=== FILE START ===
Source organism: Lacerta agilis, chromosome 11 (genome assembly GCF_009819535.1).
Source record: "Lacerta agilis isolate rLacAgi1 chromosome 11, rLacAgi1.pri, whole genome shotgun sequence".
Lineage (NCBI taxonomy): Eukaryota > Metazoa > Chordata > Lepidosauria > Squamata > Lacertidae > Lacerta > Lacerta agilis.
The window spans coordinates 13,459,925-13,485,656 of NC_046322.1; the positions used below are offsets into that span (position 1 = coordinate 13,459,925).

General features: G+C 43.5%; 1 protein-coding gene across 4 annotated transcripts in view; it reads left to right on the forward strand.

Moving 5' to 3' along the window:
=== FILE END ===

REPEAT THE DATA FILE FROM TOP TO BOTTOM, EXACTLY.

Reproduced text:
Source organism: Lacerta agilis, chromosome 11 (genome assembly GCF_009819535.1).
Source record: "Lacerta agilis isolate rLacAgi1 chromosome 11, rLacAgi1.pri, whole genome shotgun sequence".
Lineage (NCBI taxonomy): Eukaryota > Metazoa > Chordata > Lepidosauria > Squamata > Lacertidae > Lacerta > Lacerta agilis.
The window spans coordinates 13,459,925-13,485,656 of NC_046322.1; the positions used below are offsets into that span (position 1 = coordinate 13,459,925).

General features: G+C 43.5%; 1 protein-coding gene across 4 annotated transcripts in view; it reads left to right on the forward strand.

Moving 5' to 3' along the window: